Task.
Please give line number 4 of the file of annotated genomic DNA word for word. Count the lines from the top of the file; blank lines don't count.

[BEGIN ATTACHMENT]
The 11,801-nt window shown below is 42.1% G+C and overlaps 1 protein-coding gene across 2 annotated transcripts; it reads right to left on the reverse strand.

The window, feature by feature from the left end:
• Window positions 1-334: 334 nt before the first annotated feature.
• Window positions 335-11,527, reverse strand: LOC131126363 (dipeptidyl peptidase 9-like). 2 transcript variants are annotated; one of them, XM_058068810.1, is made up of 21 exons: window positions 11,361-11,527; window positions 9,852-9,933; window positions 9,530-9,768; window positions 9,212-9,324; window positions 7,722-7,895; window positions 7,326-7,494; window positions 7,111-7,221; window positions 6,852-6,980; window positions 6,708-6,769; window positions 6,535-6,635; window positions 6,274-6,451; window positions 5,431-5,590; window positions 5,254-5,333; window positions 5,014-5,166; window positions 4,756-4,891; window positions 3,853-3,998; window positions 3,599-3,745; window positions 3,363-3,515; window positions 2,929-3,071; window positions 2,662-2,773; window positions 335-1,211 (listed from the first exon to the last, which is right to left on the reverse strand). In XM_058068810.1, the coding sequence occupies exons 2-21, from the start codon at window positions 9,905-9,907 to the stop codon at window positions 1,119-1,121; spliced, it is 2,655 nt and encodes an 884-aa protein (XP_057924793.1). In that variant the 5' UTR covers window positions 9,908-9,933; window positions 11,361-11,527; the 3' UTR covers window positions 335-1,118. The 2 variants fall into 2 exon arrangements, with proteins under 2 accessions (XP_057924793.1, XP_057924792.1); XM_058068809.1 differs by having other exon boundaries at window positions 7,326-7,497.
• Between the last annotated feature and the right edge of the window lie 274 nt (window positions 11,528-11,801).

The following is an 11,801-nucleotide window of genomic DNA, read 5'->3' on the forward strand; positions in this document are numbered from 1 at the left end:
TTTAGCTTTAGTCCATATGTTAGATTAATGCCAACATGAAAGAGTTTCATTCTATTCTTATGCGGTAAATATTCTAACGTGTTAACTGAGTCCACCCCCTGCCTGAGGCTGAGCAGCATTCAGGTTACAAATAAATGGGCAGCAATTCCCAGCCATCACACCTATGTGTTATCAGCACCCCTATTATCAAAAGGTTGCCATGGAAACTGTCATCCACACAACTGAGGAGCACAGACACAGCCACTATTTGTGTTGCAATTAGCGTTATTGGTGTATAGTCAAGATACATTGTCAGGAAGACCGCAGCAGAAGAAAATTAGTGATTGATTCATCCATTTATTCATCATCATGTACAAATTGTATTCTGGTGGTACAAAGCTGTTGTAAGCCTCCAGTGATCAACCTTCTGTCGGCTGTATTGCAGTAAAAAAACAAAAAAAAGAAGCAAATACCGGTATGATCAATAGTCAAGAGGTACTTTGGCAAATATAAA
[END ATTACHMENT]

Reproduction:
• Window positions 335-11,527, reverse strand: LOC131126363 (dipeptidyl peptidase 9-like). 2 transcript variants are annotated; one of them, XM_058068810.1, is made up of 21 exons: window positions 11,361-11,527; window positions 9,852-9,933; window positions 9,530-9,768; window positions 9,212-9,324; window positions 7,722-7,895; window positions 7,326-7,494; window positions 7,111-7,221; window positions 6,852-6,980; window positions 6,708-6,769; window positions 6,535-6,635; window positions 6,274-6,451; window positions 5,431-5,590; window positions 5,254-5,333; window positions 5,014-5,166; window positions 4,756-4,891; window positions 3,853-3,998; window positions 3,599-3,745; window positions 3,363-3,515; window positions 2,929-3,071; window positions 2,662-2,773; window positions 335-1,211 (listed from the first exon to the last, which is right to left on the reverse strand). In XM_058068810.1, the coding sequence occupies exons 2-21, from the start codon at window positions 9,905-9,907 to the stop codon at window positions 1,119-1,121; spliced, it is 2,655 nt and encodes an 884-aa protein (XP_057924793.1). In that variant the 5' UTR covers window positions 9,908-9,933; window positions 11,361-11,527; the 3' UTR covers window positions 335-1,118. The 2 variants fall into 2 exon arrangements, with proteins under 2 accessions (XP_057924793.1, XP_057924792.1); XM_058068809.1 differs by having other exon boundaries at window positions 7,326-7,497.